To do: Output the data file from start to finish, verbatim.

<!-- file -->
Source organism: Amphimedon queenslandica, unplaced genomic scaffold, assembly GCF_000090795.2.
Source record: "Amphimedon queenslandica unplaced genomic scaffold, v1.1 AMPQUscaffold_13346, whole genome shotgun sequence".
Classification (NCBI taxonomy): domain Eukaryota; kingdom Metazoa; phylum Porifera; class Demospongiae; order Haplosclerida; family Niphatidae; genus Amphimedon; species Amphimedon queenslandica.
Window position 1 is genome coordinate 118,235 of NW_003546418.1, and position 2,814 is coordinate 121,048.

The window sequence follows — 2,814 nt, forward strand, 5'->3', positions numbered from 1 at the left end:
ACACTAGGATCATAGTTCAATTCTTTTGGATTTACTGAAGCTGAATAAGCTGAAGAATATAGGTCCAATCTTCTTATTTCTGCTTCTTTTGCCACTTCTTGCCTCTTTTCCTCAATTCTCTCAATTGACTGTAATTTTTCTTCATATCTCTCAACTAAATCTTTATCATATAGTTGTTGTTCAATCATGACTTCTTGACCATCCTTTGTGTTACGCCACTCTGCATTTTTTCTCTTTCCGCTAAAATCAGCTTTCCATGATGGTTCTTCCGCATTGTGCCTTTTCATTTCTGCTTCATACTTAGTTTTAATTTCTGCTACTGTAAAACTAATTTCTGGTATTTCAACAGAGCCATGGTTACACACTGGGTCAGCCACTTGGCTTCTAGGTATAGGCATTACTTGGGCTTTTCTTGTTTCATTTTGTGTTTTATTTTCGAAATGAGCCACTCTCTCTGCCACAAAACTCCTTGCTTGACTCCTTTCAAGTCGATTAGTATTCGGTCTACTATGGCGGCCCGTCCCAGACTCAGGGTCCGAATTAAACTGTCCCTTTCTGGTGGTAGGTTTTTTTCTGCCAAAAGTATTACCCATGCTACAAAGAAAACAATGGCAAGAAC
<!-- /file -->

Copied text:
Source organism: Amphimedon queenslandica, unplaced genomic scaffold, assembly GCF_000090795.2.
Source record: "Amphimedon queenslandica unplaced genomic scaffold, v1.1 AMPQUscaffold_13346, whole genome shotgun sequence".
Classification (NCBI taxonomy): domain Eukaryota; kingdom Metazoa; phylum Porifera; class Demospongiae; order Haplosclerida; family Niphatidae; genus Amphimedon; species Amphimedon queenslandica.
Window position 1 is genome coordinate 118,235 of NW_003546418.1, and position 2,814 is coordinate 121,048.

The window sequence follows — 2,814 nt, forward strand, 5'->3', positions numbered from 1 at the left end:
ACACTAGGATCATAGTTCAATTCTTTTGGATTTACTGAAGCTGAATAAGCTGAAGAATATAGGTCCAATCTTCTTATTTCTGCTTCTTTTGCCACTTCTTGCCTCTTTTCCTCAATTCTCTCAATTGACTGTAATTTTTCTTCATATCTCTCAACTAAATCTTTATCATATAGTTGTTGTTCAATCATGACTTCTTGACCATCCTTTGTGTTACGCCACTCTGCATTTTTTCTCTTTCCGCTAAAATCAGCTTTCCATGATGGTTCTTCCGCATTGTGCCTTTTCATTTCTGCTTCATACTTAGTTTTAATTTCTGCTACTGTAAAACTAATTTCTGGTATTTCAACAGAGCCATGGTTACACACTGGGTCAGCCACTTGGCTTCTAGGTATAGGCATTACTTGGGCTTTTCTTGTTTCATTTTGTGTTTTATTTTCGAAATGAGCCACTCTCTCTGCCACAAAACTCCTTGCTTGACTCCTTTCAAGTCGATTAGTATTCGGTCTACTATGGCGGCCCGTCCCAGACTCAGGGTCCGAATTAAACTGTCCCTTTCTGGTGGTAGGTTTTTTTCTGCCAAAAGTATTACCCATGCTACAAAGAAAACAATGGCAAGAAC